June 24 the internationally recognized Reduced Shakespeare Company will bring their take on the history of comedy to the Peoples Bank Theatre. (

Reduced Shakespeare Company (Finally) Gets to Marietta

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June 24 the Reduced Shakespeare Company will bring their The Complete History of Comedy (Abridged) to the Peoples Bank Theatre in Marietta. The company, which has been condensing every subject from the complete works of Shakespeare to American history for nearly 30 years (often to comical effect) comes to southeast Ohio after their initially scheduled performance of the work, which had been slated for January, was cancelled due to hazardous weather conditions.

The company has toured the world and a good majority of the United States, bringing their lively productions all over the globe. Their first three shows, The Complete Works of William Shakespeare (abridged), The Complete History of America (abridged) and The Bible: The Complete Word of God (abridged) were performed for a whopping nine years at the Criterion Theatre in Piccadilly Circus. At the time of the performances, they were London’s longest-running comedies.

WOUB’s Emily Votaw spoke with long-time company member Austin Tichenor before the show at the Peoples Bank Theatre, touching on everything from the dark nature of comedy to the age-old question of “are fart jokes ever funny?”



WOUB: I’ll dive right in! Could you please tell me a little bit about The Complete History of Comedy (Abridged)?

Austin Tichenor: Well, it’s our ninth stage show, and, in many ways, it’s the subject that we were born to reduce. We spent our childhoods watching Warner Brothers cartoons, Marx brothers and Abbott Costello movies and Monty Python. All those years wasted watching silly comedies turned out to be important research for this very important reduction!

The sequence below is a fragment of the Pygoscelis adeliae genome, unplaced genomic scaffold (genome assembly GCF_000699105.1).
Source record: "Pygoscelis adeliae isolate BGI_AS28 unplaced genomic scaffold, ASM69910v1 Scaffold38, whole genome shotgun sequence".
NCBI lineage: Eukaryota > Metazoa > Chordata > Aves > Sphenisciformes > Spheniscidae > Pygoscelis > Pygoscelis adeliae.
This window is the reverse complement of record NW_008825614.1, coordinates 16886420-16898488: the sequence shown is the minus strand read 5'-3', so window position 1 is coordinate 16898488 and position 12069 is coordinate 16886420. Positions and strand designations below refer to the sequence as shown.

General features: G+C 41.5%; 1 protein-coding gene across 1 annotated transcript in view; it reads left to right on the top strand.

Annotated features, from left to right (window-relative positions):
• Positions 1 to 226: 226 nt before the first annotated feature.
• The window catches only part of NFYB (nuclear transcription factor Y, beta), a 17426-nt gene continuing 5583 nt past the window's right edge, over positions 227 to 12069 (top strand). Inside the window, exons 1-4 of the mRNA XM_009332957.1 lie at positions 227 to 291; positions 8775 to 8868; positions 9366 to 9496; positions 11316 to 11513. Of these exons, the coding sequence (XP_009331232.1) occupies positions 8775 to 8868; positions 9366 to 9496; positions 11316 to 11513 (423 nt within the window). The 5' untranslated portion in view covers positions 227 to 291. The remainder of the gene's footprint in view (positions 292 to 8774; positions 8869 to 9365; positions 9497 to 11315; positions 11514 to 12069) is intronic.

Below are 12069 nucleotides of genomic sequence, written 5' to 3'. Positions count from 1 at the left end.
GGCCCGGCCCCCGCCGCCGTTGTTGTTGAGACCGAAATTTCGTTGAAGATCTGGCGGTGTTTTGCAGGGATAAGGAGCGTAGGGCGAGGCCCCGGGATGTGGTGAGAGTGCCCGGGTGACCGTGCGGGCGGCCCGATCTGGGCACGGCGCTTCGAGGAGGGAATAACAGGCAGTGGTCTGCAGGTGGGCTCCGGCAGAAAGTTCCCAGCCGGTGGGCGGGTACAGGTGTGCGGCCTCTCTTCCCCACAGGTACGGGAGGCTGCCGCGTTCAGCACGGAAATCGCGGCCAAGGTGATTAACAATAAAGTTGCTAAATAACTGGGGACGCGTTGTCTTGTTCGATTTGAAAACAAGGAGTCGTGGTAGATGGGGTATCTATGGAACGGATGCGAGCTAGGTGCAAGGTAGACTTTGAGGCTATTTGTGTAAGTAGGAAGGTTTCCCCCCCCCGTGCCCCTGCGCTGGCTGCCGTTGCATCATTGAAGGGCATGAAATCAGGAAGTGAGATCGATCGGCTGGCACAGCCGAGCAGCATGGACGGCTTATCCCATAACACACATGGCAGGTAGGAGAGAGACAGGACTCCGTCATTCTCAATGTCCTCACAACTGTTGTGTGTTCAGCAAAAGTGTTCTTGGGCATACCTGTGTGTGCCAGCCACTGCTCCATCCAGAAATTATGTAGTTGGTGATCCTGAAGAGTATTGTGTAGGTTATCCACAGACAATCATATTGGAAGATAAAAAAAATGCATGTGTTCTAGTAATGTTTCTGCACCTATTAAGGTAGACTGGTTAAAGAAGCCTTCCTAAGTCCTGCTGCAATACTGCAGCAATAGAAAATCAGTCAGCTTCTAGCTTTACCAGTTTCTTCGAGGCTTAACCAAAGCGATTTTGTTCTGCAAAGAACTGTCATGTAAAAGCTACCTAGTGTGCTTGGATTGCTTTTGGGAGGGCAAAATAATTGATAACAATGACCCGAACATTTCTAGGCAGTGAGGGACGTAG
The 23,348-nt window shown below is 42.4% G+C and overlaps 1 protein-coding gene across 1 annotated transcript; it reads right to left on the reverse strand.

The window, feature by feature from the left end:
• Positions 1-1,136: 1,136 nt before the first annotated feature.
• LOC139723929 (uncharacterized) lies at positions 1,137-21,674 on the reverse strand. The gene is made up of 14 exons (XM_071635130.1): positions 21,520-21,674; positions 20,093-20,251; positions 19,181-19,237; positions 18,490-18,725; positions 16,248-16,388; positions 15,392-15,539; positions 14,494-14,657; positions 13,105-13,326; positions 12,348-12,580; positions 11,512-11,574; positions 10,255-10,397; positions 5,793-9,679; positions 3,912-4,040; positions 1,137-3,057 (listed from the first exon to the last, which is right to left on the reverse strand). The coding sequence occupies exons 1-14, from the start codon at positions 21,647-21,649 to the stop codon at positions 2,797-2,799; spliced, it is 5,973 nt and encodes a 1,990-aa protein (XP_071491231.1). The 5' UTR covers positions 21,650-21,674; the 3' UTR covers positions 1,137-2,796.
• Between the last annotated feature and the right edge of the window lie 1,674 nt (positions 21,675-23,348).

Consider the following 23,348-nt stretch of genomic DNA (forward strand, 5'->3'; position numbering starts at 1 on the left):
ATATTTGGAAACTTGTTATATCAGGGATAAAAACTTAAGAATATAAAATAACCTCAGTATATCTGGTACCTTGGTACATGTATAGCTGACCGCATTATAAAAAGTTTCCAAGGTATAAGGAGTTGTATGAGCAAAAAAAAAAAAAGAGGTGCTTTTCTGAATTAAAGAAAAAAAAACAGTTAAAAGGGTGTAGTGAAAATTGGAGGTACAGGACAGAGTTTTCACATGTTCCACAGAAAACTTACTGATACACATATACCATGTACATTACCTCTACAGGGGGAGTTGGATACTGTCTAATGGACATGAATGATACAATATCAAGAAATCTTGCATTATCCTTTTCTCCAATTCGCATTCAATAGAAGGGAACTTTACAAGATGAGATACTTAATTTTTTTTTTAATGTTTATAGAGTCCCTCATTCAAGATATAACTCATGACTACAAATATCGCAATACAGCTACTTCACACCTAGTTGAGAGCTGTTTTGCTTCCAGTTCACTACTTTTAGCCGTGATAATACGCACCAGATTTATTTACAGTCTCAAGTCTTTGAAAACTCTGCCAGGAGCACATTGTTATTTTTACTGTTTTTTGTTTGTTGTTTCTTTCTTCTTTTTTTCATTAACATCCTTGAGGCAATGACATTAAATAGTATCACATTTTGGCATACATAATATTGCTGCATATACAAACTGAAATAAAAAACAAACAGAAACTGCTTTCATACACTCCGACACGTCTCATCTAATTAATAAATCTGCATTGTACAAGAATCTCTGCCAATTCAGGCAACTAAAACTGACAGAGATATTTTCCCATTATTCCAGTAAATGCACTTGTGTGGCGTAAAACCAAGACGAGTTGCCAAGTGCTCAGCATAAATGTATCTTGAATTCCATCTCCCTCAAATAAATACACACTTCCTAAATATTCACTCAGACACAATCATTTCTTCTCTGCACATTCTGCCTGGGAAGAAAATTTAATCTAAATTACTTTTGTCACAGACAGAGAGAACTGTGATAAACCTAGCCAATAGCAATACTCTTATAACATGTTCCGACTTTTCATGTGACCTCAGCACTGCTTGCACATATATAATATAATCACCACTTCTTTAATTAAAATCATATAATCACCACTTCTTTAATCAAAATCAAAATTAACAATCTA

WOUB: Could you tell me about “reducing” the topic of comedy? Humor seems to be something you can find throughout all the company’s productions.

AT: You’re 100 percent right in that the history of comedy runs through all our shows, really. So that was the challenge for this show: usually when we’re dealing with the history of comedy it’s while we’re reducing something else, the History of America or All the Great Books or the Complete Works of Shakespeare, so this time we had to dig a little deeper and find out: why is comedy so important? In many ways that’s the most important topic that we cover and we realized that comedy’s roots go back to the very beginning. People have had a sense of humor since the very beginning. The first time some caveman tripped on a banana peel and everybody started laughing; that was the first joke. There’s a song that I sing in the show which is basically a list of all the things that made me laugh until I cried growing up. It’s kind of a complete history of comedy abridged, abridged. At the very beginning of the song, I sing: “I laughed until I cried/ and thought I would die,” and the end of the song goes “because if I did not know how to laugh/ I would cry,” and I think that is kind of part of the theme of the show, that we laugh to stay alive. We laugh to get through our days, we laugh to make sense of things that are complicated or scary. Sometimes people ask me if there is anything you can’t joke about, and I don’t think that there is anything you can’t joke about – but it better be a good joke.

WOUB: So, personally, comedy means a lot to me in terms of how I look at the world. That sounds cheesy, but I am someone who laughs frequently, and I often wonder: it seems like in anything that is funny, there is an inherent degree of tragedy, even a small tragedy, do you think that is necessarily true in all cases? I don’t know myself, but I certainly think about it a lot.

AT: Well, I think laughter is one of our survival instincts. I believe that it was Mel Brooks that said that “tragedy is when I cut my finger. Comedy is when you fall into an open sewer and die.” You know, comedy is tragedy. Tragedy happens to me and comedy is sort a way of creating a distance and even a way to bring people together. One of the wonderful things; one of the best things about doing our Reduced Shakespeare Company shows, is that we get people coming to the theater and they are from all walks of life, they are black and white and gay and straight, religious and not religious and they all come together and they laugh. And laughter is really a thing that brings people together. And that’s just one of the most gratifying parts of my job.